Leave it to an intimate biopic of the reclusive 19th-century poet Emily Dickinson to feature the most powerful special effect of the year. The first 20 minutes of A Quiet Passion follow Dickinson as a teenager, played by Emma Bell; she attends a Christian boarding school at which she is not exactly impudent, but certainly eager to challenge and pick apart any dictum her teachers throw at her. She writes with fervor, attends the opera with her family, and astonishes her disapproving aunt with her untamed intellectual curiosity. “I shall pray for you all,” her aunt tuts upon leaving the homestead. “And remember, keep atheism at bay, and watch the clock that ticks for us all.”

With that, the writer-director Terence Davies sets the clock ticking, and tilts his film away from this traditional biopic territory and into something far more mesmerizing. One by one, each member of Emily’s family sits for a daguerreotype, and the camera slowly pushes in on them, their features subtly morphing through the passage of time. Some, like her father Edward (played by Keith Carradine), only add wrinkles and lose a little hair; others, like Emily, her brother Austin, and her sister Vinnie, turn into new actors. The effect is astonishing, and not even because of the seamlessness of the transition between Bell and Cynthia Nixon, who plays Dickinson as an adult.

These silent, slow shots evoke the frightening feeling of life slipping away, of exuberance lost and experience gained. There’s a poetic scope that feels entirely out of the ordinary for such a cloistered period biopic; a sense of the magnificent beauty of being alive, coupled with the melancholy that comes with years passing. If summarized, A Quiet Passion might sound like a rather staid experience—a stuffy, educational museum piece. But this is a wonderful work of cinema that doesn’t offer the bullet points of Dickinson’s reclusive existence so much as it captures her spirit.

Davies’s script works to sweep away many of the clichéd notions about Dickinson: that she was some sort of caustic loon, shuttered up in her room writing on scraps of paper and rejecting social contact. Her life certainly defied a typical storytelling arc—she never married, never grew famous while alive, and gradually withdrew from all public life as she got older. But Davies is focused on the ticks of the clock anyway, jumping from mundane interactions with her family and friends to more seismic events (like the affair between her brother and Mabel Loomis Todd, the women who eventually published editions of Dickinson’s work).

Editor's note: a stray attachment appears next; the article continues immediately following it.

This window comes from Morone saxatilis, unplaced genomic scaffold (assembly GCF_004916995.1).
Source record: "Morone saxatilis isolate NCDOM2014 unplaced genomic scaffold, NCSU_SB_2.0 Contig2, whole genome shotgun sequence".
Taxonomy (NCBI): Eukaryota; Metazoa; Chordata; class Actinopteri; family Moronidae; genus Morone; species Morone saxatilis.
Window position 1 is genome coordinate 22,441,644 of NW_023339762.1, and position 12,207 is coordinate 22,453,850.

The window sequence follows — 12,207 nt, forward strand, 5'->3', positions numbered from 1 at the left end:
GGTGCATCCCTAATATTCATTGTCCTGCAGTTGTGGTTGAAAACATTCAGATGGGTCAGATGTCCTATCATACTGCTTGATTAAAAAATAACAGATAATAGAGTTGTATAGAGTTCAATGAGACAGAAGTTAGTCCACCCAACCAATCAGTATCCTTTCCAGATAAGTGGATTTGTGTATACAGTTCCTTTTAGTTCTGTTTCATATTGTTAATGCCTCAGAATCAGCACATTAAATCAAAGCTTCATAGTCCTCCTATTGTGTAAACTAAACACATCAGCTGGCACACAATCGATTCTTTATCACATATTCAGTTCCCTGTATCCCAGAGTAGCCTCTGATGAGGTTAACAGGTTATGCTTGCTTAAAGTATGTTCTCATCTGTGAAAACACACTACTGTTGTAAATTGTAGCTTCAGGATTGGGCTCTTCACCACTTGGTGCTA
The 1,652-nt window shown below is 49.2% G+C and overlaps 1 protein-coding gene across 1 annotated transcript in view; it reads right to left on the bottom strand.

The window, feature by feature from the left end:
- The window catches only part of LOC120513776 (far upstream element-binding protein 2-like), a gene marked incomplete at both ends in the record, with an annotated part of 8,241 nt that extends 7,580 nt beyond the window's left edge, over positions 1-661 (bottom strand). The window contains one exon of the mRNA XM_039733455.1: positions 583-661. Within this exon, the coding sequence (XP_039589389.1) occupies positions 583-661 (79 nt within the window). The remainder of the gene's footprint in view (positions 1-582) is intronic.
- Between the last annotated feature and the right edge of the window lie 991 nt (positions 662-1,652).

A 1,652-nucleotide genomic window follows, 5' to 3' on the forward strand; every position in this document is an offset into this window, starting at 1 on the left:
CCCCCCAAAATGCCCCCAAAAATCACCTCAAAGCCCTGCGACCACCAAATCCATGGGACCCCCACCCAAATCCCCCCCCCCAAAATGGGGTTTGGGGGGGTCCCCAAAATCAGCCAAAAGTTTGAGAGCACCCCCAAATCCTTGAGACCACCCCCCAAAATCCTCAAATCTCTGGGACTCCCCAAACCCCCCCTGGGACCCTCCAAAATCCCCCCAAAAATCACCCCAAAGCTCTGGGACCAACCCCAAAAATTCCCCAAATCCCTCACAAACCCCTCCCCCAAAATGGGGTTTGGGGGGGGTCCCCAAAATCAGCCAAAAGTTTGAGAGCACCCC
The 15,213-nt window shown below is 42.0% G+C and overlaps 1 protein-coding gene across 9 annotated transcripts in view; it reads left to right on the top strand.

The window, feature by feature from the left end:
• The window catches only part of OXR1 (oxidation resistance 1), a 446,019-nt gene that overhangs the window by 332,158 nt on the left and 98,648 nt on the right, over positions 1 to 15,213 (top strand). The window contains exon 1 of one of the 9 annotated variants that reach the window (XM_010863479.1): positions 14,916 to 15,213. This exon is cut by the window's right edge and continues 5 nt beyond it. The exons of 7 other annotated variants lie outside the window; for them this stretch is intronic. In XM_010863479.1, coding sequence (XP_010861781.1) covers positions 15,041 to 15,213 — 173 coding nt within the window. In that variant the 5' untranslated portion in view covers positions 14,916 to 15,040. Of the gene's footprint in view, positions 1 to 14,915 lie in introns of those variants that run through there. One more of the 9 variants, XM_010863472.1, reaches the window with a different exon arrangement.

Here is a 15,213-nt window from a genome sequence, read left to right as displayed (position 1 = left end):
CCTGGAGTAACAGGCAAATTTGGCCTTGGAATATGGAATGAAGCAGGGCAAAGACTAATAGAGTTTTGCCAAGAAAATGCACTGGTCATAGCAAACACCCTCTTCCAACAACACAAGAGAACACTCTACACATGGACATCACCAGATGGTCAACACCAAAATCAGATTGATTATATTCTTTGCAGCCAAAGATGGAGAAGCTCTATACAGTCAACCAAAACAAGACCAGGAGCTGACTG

As Dickinson, Nixon gives a vivid performance of someone simultaneously invigorated by ideas and intellect, but frequently deprived of ways to direct them. Her work is either met with confusion or entirely ignored and dismissed. Her skepticism about religion raises many an eyebrow (even though she does not dismiss the idea of God, more the stifling rules established in his name). Her nerviness around people, and her inability to lock her opinions away as might be expected of a Massachusetts woman in the mid-19th century, makes her both a curiosity and a cautionary figure.

Davies’s film spans some 37 years, but after that early transition from youth to adulthood, the director doesn’t submit to easy montages or cheap bits of expositional dialogue to fill in the blanks. Viewers only perceive time passing gradually, as her parents die and her brother (Duncan Duff) and sister (a marvelous Jennifer Ehle) begin to nurse her through the illnesses that plagued her later on. Nixon recites passages of Dickinson’s work in voice-over, but A Quiet Passion isn’t about the poet’s discovery and her eventual, posthumous fame.

As Emily grows older and sicker, and her life becomes more embittered and remote, A Quiet Passion abandons narrative altogether and hints at transcendence. The cinematographer Florian Hoffmeister’s gorgeous camerawork, and the soundtrack (consisting of classical pieces) do most of the heavy lifting, suggesting Dickinson’s connection to a grander force—be it her mighty, largely unacknowledged creativity or something spiritual—without abandoning the trappings of her Amherst homestead. Davies’s biopic is a brilliant chronicling of a life lived quietly, one that is sweeping in its emotional depth rather than its narrative scope.